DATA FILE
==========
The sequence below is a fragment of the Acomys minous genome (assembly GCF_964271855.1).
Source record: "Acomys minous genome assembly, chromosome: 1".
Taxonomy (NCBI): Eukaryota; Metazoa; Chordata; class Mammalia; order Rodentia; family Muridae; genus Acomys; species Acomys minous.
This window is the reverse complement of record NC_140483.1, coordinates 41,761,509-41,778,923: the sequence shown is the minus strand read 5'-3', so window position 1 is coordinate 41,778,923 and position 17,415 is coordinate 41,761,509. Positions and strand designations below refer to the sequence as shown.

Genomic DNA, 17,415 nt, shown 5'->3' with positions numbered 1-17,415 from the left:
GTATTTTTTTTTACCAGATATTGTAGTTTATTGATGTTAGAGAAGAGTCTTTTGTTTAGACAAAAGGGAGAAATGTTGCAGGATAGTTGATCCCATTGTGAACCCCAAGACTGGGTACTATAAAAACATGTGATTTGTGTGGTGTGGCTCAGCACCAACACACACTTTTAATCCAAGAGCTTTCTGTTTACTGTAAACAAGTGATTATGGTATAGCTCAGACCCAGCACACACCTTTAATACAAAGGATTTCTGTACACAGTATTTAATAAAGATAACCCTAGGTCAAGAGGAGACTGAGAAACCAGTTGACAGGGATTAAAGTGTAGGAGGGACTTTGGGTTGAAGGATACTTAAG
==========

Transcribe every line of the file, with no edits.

The sequence below is a fragment of the Acomys minous genome (assembly GCF_964271855.1).
Source record: "Acomys minous genome assembly, chromosome: 1".
Taxonomy (NCBI): Eukaryota; Metazoa; Chordata; class Mammalia; order Rodentia; family Muridae; genus Acomys; species Acomys minous.
This window is the reverse complement of record NC_140483.1, coordinates 41,761,509-41,778,923: the sequence shown is the minus strand read 5'-3', so window position 1 is coordinate 41,778,923 and position 17,415 is coordinate 41,761,509. Positions and strand designations below refer to the sequence as shown.

Genomic DNA, 17,415 nt, shown 5'->3' with positions numbered 1-17,415 from the left:
GTATTTTTTTTTACCAGATATTGTAGTTTATTGATGTTAGAGAAGAGTCTTTTGTTTAGACAAAAGGGAGAAATGTTGCAGGATAGTTGATCCCATTGTGAACCCCAAGACTGGGTACTATAAAAACATGTGATTTGTGTGGTGTGGCTCAGCACCAACACACACTTTTAATCCAAGAGCTTTCTGTTTACTGTAAACAAGTGATTATGGTATAGCTCAGACCCAGCACACACCTTTAATACAAAGGATTTCTGTACACAGTATTTAATAAAGATAACCCTAGGTCAAGAGGAGACTGAGAAACCAGTTGACAGGGATTAAAGTGTAGGAGGGACTTTGGGTTGAAGGATACTTAAG